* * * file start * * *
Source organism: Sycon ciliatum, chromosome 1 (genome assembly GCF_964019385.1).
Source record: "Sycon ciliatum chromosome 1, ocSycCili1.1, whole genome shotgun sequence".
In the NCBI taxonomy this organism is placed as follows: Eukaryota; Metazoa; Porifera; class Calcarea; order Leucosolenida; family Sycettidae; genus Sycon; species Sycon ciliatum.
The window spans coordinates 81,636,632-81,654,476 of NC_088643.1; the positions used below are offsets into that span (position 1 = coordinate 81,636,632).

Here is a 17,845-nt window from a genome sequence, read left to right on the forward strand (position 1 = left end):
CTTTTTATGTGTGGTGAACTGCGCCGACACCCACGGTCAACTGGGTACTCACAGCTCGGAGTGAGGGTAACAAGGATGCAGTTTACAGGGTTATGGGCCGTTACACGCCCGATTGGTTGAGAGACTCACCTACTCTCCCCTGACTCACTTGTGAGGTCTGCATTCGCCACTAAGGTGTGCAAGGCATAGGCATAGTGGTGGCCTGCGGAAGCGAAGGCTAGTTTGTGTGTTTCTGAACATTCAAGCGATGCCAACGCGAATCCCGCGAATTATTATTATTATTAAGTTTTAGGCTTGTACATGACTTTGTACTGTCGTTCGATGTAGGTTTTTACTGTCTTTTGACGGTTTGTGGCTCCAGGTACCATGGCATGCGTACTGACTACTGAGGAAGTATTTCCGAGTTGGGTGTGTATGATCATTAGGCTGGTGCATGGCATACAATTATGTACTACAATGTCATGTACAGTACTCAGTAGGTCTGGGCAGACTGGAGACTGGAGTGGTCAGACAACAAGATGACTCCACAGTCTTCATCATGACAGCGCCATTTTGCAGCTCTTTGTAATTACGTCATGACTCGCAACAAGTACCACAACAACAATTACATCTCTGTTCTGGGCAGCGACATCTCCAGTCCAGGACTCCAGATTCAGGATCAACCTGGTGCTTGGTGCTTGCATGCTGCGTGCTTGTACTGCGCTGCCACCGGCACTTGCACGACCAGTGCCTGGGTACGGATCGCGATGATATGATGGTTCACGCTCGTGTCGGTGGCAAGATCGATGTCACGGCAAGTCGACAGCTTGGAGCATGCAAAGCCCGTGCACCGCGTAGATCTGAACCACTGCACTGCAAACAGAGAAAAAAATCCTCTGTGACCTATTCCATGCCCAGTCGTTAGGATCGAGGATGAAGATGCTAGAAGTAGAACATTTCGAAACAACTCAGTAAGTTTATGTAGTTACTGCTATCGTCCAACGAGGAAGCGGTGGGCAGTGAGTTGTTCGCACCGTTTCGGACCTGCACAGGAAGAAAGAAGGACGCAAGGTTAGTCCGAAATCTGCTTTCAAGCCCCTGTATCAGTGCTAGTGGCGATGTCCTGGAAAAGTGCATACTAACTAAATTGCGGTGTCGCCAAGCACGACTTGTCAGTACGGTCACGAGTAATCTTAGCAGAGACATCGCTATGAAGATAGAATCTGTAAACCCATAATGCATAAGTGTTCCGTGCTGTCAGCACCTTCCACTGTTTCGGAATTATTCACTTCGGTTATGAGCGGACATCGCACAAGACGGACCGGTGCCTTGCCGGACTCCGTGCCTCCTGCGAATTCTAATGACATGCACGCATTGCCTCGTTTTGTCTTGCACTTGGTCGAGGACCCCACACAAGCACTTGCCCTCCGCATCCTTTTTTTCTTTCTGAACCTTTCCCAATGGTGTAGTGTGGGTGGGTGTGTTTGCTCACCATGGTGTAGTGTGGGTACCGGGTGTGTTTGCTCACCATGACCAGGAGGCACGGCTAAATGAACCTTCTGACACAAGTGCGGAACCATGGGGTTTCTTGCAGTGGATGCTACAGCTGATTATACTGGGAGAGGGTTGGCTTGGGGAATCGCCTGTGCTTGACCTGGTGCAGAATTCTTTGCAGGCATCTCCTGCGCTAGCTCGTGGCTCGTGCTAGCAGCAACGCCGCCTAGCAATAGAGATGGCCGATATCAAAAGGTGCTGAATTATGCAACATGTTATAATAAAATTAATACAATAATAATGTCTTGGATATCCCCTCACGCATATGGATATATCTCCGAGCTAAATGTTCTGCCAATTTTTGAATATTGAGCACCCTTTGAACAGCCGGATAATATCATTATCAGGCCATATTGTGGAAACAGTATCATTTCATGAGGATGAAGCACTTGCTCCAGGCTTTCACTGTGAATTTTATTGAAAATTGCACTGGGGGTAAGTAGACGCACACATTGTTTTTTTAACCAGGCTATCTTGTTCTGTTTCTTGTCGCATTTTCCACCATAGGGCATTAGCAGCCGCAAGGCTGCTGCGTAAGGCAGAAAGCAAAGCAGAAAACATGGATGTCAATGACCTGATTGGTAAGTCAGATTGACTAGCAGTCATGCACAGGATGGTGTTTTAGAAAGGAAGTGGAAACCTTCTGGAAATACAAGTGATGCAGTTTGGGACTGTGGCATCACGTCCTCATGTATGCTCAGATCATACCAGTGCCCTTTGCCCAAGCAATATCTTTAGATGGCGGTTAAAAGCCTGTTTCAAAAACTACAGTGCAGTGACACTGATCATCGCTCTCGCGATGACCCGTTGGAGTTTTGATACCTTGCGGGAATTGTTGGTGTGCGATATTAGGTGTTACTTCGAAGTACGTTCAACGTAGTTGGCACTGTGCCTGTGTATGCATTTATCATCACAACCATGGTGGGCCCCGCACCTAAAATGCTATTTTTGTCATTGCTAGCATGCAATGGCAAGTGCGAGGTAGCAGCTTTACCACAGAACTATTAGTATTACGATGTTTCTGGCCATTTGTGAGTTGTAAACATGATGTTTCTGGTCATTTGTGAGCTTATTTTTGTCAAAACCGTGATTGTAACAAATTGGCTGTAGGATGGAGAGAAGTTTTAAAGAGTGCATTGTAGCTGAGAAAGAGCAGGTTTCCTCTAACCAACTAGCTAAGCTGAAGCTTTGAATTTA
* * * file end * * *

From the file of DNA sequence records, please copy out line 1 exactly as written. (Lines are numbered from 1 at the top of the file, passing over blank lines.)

Source organism: Sycon ciliatum, chromosome 1 (genome assembly GCF_964019385.1).